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The following information is for educational purposes only. Tampering with your system may void your warranty. If you have any questions about your system, call a Trane Comfort Specialist™.


Check out our DIY resources or contact a Trane Comfort Specialist™.



Your oil furnace will keep you warm and cozy for years to come if you care for it properly and have it serviced regularly by a pro.

The following information is for educational purposes only. Tampering with your system may void your warranty. If you have any questions about your system, call a Trane Comfort Specialist™.

What’s the recipe for success when it comes to oil furnaces? Keeping a regular maintenance schedule of things you can do yourself, plus calling in a licensed HVAC professional for routine check ups and when things go wrong, equals an oil furnace that lives a long and happy life warming your home.

Of course, if you’re not sure how to maintain your furnace, or what problems to look for, this is easier said than done. Here, we’re going over routine maintenance tips and possible repairs your oil furnace might need, so you can be well-equipped for the heating season.

Oil Furnace Repair: When to Call in a Professional

First things first, it’s always good to know the signs that indicate your HVAC system might need a repair or replacement. When it comes to oil furnaces, most problems you discover will require the help of an HVAC professional. If you find your furnace has low air flow or isn’t turning on, you can check to see if your thermostat is working, or change your filter (more on how to do that later) before calling in a professional. If these things don’t seem to do the trick, or your furnace is facing another problem entirely, you’ll need to call in an HVAC professional for oil furnace service. Common issues that require an oil furnace repair include:

  • Fuel line blockages: The fuel line connected to your furnace could become clogged, typically producing a buzzing or clicking sound when the furnace is on. The fuel line could become blocked if it’s bent; if sludge or mud accumulates on it; or if rust forms. This problem should always be handled by an HVAC professional. To fix a fuel line blockage, the technician might clean the oil canister, clean the fuel line, or replace the filter.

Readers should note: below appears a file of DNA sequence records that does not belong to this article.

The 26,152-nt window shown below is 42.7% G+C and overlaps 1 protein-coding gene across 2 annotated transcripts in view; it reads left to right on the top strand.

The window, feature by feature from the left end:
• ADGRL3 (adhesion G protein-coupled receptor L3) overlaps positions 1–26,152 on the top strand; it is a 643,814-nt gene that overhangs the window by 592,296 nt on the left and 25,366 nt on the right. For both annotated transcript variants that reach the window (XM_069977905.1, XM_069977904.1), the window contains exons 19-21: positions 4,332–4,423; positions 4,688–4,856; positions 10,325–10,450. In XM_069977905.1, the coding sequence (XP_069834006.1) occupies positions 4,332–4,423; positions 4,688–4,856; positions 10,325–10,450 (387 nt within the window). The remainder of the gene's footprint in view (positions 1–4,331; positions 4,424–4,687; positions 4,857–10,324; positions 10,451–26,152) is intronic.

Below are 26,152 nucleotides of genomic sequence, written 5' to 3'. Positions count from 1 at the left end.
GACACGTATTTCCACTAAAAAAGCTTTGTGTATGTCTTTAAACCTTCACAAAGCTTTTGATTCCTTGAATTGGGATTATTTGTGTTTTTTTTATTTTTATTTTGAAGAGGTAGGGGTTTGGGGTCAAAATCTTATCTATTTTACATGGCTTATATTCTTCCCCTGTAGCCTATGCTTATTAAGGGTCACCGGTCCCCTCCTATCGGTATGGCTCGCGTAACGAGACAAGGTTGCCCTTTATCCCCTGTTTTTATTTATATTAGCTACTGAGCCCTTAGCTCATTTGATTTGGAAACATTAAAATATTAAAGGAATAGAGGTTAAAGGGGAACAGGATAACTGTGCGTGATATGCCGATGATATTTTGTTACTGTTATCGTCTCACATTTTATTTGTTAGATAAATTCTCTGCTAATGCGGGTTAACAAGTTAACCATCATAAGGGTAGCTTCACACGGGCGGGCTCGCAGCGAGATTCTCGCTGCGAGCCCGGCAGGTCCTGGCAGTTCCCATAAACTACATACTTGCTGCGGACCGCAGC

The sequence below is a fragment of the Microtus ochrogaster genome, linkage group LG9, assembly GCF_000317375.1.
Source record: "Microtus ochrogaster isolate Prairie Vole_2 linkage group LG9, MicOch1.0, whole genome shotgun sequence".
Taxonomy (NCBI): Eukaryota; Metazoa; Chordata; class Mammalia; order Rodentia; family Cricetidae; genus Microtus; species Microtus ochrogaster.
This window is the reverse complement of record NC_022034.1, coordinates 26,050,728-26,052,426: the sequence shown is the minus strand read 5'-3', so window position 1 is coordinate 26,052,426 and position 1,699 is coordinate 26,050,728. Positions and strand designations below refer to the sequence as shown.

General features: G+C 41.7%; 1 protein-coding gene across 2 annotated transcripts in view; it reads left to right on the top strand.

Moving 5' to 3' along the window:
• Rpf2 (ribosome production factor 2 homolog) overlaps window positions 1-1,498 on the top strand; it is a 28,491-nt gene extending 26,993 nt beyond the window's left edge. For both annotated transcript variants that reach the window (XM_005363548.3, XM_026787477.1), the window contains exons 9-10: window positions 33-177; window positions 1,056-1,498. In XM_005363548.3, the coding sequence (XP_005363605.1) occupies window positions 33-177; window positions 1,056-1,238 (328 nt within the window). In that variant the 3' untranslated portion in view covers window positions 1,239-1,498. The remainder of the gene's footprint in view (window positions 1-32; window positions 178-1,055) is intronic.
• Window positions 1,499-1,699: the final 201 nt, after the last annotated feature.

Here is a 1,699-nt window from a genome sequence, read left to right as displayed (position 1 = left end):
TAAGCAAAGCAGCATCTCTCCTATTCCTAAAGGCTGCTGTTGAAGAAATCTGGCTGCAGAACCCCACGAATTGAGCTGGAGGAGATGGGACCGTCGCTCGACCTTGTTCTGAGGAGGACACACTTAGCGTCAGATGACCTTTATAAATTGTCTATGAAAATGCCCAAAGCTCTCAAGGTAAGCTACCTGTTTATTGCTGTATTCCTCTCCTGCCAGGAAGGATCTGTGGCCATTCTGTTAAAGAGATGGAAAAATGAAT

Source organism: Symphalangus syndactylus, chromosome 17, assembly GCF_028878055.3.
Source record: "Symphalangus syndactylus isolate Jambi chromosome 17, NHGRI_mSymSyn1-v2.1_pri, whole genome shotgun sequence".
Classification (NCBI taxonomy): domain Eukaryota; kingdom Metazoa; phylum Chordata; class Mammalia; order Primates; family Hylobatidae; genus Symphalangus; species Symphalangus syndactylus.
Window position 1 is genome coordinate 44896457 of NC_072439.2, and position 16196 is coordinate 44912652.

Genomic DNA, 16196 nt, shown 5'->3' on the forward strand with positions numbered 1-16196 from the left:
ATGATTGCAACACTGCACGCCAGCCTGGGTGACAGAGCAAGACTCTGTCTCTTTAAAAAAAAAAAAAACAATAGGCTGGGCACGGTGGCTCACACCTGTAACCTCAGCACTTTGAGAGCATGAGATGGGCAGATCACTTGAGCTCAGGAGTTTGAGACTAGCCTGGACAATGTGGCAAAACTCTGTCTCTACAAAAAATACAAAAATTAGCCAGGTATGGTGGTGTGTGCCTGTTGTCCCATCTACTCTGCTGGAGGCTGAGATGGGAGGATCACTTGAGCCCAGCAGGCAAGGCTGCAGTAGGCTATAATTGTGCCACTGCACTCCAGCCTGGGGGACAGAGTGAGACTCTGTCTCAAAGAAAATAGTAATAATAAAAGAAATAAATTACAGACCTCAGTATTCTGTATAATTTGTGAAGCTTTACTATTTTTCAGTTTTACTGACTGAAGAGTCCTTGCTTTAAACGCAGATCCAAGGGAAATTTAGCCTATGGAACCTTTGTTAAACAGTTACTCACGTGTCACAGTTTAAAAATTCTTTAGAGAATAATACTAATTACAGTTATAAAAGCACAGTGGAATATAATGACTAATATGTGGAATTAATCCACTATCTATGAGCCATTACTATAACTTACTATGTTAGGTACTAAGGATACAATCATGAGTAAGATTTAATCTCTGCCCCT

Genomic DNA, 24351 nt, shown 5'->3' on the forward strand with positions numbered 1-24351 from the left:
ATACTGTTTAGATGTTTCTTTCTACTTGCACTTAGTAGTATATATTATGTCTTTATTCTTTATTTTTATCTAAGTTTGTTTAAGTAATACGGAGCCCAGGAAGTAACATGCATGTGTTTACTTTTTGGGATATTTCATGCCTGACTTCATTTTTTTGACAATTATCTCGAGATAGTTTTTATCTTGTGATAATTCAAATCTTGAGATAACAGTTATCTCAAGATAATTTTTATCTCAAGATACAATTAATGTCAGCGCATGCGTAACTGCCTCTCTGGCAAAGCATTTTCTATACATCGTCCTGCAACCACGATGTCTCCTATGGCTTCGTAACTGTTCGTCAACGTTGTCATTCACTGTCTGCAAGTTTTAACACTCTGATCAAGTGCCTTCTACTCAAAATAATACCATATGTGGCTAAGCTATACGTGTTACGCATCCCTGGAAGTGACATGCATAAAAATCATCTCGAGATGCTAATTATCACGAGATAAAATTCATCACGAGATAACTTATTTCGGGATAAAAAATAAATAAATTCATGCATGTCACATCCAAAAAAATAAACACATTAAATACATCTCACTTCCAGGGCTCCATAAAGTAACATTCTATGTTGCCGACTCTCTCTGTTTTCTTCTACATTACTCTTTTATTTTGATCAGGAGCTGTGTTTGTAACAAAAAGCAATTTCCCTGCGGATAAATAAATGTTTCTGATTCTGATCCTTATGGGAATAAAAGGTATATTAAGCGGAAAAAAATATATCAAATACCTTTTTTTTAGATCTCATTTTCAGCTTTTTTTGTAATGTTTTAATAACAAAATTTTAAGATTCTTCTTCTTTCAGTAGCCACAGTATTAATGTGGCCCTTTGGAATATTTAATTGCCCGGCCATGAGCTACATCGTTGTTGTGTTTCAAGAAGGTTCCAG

• Faulty controls: Faulty controls mean your oil furnace isn’t able to receive the messages that tell it how to operate correctly. This is likely a result of an electrical issue, which should always be handled by an HVAC professional. When a technician comes to inspect faulty controls, they’ll likely turn off the furnace’s power, check the wiring, and rewire if necessary, or check the circuit.
  • Smoking burners: If your oil furnace is smoking, turn it off and call an HVAC professional. The burning could be the result of a number of things, including a clogged nozzle, misplaced burner, or the wrong end cone on the furnace. To fix this problem, a technician may adjust the airflow to your furnace, perform a combustion analysis, clean the nozzle, or replace the end cone.

Keep in mind, the cost of these and other types of oil furnace repairs varies based on the type of warranty you have on your furnace, so always remember to register your device to avoid higher costs!

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Oil Furnace Maintenance Tips

Here are a few things you can add to your regular maintenance schedule to ensure your system is running smoothly and to ultimately avoid oil furnace troubleshooting down the road.

Clean or replace your oil furnace filters.

One of the easiest ways to maintain your furnace is to clean or replace your filters regularly. Oil furnaces can use disposable or permanent filters. Both types of filters should be changed or cleaned about every three months, but disposable filters need to be completely changed while permanent filters can be cleaned with warm water and put back inside the furnace. Here’s how to clean or replace your filter yourself, but remember if you’re uncomfortable or unsure completing this task, call in an HVAC professional to do it for you:

  1. Turn off your oil furnace completely.
  2. Place a rag or pan around the furnace to catch any excess oil drips.